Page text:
ArtsAutosBooksBusinessEducationEntertainmentFamilyFashionFoodGamesGenderHealthHolidaysHomeHubPagesPersonal FinancePetsPoliticsReligionSportsTechnologyTravel

Three Important Ways to Achieve a Healthy Pregnancy

Updated on November 8, 2013

28 Weeks

28 Weeks Pregnant
28 Weeks Pregnant

My Pregnancy Experience

When pregnant, it can be difficult to sift through good and bad information to make the best choices for you and your developing baby. My pregnancy was a very “magnetic” experience so to speak. People were naturally drawn to me, offering their unsolicited advice, both good and bad or simply giving me feedback that didn't necessarily apply to me.

Whether women were jealous of my rigid self control with food or concerned that I wore high heels from beginning to end, the bottom line is a pregnant woman has to trust her instincts and do what is right for her. With that said, yes, I am contradicting myself by providing advice; however, I hope that some aspect of this article will be useful to other pregnant women.

Diet

About a year before my husband and I decided it was time to start our family, I read the book, The Fastest Way to Get Pregnant Naturally by Christopher Williams. The funny thing is I found this book at a Dollar Tree store, and yet it has given me some of the most valuable information. When it came to adopting a diet, the book suggested eating healthy and balanced meals and maintaining a normal weight.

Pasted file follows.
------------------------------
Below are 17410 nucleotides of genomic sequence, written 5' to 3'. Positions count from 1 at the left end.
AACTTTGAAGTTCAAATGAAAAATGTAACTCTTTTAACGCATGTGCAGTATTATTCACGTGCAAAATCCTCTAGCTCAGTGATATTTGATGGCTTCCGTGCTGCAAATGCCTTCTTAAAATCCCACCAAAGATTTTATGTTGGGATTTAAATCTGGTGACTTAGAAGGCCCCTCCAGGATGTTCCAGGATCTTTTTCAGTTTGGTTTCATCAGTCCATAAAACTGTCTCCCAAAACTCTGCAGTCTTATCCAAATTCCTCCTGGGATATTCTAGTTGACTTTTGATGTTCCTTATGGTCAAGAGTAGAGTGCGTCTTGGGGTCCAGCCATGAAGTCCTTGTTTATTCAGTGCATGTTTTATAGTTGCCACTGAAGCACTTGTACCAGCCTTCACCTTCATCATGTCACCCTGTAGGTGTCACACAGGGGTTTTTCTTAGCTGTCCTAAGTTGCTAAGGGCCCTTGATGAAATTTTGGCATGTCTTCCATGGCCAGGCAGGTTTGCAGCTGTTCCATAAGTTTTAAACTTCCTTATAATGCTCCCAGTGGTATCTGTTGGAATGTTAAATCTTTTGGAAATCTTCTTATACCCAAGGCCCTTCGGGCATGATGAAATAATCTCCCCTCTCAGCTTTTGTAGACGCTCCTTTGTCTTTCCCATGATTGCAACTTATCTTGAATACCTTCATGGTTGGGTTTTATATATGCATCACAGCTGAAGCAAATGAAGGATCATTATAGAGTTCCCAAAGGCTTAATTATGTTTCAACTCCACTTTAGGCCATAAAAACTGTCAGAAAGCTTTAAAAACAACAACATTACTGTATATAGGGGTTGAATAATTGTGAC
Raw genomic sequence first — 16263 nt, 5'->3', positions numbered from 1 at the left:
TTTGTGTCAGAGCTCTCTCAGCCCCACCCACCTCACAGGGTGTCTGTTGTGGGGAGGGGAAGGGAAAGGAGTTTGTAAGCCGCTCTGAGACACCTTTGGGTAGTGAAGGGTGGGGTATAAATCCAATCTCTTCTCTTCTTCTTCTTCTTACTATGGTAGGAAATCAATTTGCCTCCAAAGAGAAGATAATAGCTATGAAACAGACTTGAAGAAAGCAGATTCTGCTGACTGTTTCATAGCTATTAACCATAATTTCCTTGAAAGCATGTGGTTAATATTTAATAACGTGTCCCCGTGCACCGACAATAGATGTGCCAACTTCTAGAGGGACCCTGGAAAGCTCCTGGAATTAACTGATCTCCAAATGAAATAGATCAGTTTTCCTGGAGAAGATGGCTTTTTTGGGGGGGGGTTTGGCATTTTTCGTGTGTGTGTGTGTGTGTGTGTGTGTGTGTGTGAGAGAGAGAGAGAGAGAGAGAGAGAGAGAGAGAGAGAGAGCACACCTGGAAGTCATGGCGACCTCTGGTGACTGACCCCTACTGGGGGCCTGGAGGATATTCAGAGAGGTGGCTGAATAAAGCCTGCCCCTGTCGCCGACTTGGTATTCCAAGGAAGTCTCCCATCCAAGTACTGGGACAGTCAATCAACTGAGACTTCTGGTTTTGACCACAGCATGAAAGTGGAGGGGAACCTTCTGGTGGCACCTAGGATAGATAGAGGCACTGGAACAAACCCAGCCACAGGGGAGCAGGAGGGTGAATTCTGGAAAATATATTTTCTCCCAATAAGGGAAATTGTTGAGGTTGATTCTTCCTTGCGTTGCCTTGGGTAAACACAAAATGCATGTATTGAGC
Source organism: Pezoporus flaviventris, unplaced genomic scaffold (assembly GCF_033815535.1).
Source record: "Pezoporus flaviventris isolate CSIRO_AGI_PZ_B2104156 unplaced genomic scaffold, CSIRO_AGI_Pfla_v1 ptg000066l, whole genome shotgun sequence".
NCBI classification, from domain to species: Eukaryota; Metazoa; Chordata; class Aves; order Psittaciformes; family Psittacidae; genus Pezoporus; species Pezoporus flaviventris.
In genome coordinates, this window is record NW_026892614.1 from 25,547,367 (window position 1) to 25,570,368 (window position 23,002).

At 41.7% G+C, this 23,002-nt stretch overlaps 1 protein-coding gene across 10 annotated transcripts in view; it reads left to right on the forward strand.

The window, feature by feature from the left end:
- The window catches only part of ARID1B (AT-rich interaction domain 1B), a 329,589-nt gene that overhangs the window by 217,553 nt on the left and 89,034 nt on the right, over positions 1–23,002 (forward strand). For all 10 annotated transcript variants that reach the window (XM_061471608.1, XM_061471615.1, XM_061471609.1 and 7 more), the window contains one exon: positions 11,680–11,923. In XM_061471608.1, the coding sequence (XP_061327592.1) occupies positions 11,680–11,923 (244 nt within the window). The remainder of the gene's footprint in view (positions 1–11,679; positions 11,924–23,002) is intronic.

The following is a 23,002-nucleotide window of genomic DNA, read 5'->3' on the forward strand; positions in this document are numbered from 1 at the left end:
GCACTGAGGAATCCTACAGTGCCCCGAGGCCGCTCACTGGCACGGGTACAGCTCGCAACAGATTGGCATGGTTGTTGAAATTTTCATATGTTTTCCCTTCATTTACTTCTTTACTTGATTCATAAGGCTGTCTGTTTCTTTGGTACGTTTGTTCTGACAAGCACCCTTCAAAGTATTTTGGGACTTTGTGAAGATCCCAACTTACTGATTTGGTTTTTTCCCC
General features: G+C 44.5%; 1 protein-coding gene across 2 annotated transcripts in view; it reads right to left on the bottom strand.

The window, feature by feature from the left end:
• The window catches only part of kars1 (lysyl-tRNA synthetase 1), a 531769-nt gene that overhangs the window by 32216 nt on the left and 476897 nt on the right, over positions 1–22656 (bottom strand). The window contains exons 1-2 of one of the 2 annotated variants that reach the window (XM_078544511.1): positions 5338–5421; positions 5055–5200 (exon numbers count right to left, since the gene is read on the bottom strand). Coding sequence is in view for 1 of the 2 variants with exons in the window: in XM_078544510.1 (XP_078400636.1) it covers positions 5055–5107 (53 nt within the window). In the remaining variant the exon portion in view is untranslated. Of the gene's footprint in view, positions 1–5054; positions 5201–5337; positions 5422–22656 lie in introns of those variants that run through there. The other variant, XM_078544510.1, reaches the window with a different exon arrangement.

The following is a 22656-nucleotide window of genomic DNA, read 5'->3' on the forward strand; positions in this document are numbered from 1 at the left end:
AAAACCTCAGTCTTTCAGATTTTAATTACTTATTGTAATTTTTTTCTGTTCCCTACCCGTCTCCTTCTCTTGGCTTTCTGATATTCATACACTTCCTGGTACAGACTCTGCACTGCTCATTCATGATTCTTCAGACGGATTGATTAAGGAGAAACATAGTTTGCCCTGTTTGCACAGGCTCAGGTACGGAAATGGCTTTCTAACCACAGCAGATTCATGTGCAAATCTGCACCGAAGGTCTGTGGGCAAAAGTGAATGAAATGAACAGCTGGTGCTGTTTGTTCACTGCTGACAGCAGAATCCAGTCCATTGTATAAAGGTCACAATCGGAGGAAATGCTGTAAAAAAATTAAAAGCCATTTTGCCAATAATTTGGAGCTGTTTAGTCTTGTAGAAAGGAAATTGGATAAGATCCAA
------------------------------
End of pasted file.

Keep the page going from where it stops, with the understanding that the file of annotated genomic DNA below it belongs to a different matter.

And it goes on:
6 months prior to getting pregnant I began a raw food diet with the exception of eating whole grain carbohydrates and dairy that were minimally processed, natural or organic since making these types of foods from scratch can be time-consuming. Starting this diet 6 months in advance of getting pregnant was important to me; I wanted to give my body time to create nutrients and get rid of any toxins before it was time to start conceiving.

When I did become pregnant (which was on the third try), I was astonished that I had absolutely no cravings for junk food. It’s difficult to say why, but I truly believe it was because I started the raw food diet so far in advance of getting pregnant. The things I craved most were healthy foods, like fruit and salmon.

Over the course of my pregnancy I gained 35 pounds, gaining 25 to 35 pounds (according to Kaiser Permanente) is considered normal. The smaller you are pre-pregnancy the more you will need to gain. My typical meals throughout the week, which I recommend consisted of fruits high in antioxidants, colorful vegetables, lean proteins, whole grains, and probiotic dairy. If I ever did have a sweet tooth, I resorted to frozen Greek yogurt as my “ice cream” fix.

Diet During Pregnancy

Did you change your diet when you became pregnant?

See results

Easy and Healthy Meals

Breakfast

  • Cut up apple or pear and cinnamon over oatmeal
  • Egg whites and 2% fat cheese


Lunch


Dinner

  • Salmon with brown rice and steamed broccoli
  • Baked chicken and red potatoes with cooked spinach


Snacks

  • Handful of walnuts
  • Mixture of blackberries, strawberries and raspberries (these are also great over oatmeal